Domestic Violence in UK: Part Police and Schools Play

William Kellogg
June 10, 2019
child abuse

Police have been able to notify schools about issues of domestic abuse where children have been present 1,552 times in three months.

The police in the province of Gwent have started telling schools of pupils been affected by abuse in the home in the past 24 hours.

They have responded to 1,119 reports in three months from March to June.

A particular case, a school, was informed about a child who was home while witnessing nine separate incidents of domestic violence.

This operation tagged “Operation Encompass”  was set up to help pupils at risk of being affected by adverse childhood experiences (ACEs).

This is part of a comprehensive program to support youngsters experiencing traumatic events such as violence, drug taking, and sexual abuse.

The scheme is actively operating in a  part of the Dyfed-Powys force area. The police force in that area and the North Wales Police say they intend to carry out Operation Encompass right across their force areas.

In a particular case,  Erin, a mum of two from Porthcawl, her stepfather always abused her mother throughout her childhood, he also verbally abused Erin.

She says having someone to share her ordeal with at school could have helped her.

“Nobody knew, I’d go to school, the tutors didn’t have any idea of what I was going through,” she said.

“I was full of anxiety and always kept to myself, and I do feel tired in class because I’d been up late listening to the beatings going on downstairs.

“ Up till this very moment, 25 years later, I still get very anxious and angry when I hear noises, I had to calm myself down most of the time.

“I could still remember hearing his fist slamming on the table, which usually means something is going to happen.

“When i found out about the number of children [1,552], I felt outraged.

“Why must this be happening? Why do children have to go through these terrible things in their own homes?”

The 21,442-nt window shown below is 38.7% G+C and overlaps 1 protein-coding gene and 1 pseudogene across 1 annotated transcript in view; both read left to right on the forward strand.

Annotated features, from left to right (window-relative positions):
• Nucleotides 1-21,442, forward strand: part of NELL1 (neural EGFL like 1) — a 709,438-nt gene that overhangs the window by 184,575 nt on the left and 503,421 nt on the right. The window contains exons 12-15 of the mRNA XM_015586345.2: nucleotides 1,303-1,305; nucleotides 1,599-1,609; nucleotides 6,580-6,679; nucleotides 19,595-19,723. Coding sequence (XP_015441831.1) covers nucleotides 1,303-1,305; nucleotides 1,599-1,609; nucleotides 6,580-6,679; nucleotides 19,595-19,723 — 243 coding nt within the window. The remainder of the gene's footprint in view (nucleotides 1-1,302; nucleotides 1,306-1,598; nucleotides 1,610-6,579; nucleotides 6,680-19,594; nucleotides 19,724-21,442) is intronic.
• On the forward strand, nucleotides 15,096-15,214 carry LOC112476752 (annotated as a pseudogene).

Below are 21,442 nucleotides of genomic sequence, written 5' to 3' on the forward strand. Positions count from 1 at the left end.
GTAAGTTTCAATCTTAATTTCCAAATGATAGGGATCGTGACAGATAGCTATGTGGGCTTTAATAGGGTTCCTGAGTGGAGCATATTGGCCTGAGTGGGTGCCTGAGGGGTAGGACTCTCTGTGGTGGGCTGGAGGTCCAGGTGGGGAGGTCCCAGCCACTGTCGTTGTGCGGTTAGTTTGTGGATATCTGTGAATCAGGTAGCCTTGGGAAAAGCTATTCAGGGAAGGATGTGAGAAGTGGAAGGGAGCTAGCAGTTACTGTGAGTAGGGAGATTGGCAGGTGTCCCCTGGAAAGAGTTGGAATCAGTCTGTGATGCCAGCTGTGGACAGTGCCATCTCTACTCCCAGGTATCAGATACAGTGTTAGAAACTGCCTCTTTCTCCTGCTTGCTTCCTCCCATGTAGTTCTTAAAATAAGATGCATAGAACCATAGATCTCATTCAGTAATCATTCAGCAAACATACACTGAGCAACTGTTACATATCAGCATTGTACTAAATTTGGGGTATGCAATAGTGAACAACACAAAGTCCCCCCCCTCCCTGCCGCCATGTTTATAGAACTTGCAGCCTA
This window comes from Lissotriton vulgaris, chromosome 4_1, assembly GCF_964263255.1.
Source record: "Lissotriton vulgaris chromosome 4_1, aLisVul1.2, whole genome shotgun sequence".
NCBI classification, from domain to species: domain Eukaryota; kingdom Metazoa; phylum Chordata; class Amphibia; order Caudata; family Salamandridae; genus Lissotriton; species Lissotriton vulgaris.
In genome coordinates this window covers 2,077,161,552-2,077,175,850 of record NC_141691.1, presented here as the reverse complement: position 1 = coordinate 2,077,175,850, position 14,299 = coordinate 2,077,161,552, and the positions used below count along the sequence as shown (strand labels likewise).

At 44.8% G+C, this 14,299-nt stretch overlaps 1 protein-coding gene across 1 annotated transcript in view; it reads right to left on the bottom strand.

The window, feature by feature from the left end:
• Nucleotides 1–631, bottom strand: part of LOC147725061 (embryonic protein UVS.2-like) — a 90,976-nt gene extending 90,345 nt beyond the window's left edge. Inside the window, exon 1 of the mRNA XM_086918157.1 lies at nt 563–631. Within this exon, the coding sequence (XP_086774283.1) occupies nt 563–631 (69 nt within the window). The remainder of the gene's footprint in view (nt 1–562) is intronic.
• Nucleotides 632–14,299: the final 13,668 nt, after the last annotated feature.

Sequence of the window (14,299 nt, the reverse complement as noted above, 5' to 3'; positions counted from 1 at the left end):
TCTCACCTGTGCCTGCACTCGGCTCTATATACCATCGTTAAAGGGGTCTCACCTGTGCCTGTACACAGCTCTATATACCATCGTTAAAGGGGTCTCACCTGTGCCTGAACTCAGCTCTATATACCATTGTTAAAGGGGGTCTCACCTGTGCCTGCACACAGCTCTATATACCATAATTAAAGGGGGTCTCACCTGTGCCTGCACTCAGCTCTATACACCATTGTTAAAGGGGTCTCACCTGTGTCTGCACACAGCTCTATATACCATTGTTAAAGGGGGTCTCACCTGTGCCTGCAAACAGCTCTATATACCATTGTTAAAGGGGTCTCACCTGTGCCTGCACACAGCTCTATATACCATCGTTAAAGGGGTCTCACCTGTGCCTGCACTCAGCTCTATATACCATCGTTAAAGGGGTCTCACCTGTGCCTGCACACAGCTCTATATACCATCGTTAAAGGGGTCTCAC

The head teacher at Ebbw Fawr Learning Community in Ebbw Vale, Huw Lloyd, said the idea of giving schools like his such information would help teachers and school staffs to support the children.

“The mode of operation is that we get the phone calls in the morning, from a particular person in the police who contacts a specific person within the school if the police have been called to a situation of domestic abuse and the child is a student of our school,” he said.

“From the  phone call, we can give the necessary support to the child in the school.”

Mr. Lloyd, A teacher at the school for more than 30years, added: “In the previous system, the information would get to us two or three weeks late.”

“These children are victims of domestic abuse too, either directly or indirectly, and the damage would have been done by the time we get to know about it.”

This student can be offered a serene and quiet space, breakfast and a talk session with a member of school staff, or specially trained counselors and social workers about what happened at home the previous evening.

Supt Paul Staniforth is the ACEs program lead for Gwent Police; he said: “I think that this program will change lives.

“We all know how important it is to put appropriate intervention measures in place to help support vulnerable children, vulnerable families, to ensure  that this cycle of violence is stopped.”

William Kellogg

William Kellogg is a veteran writer who's covered the subject of the intersection of technology, health and mental wellness for nearly two decades.

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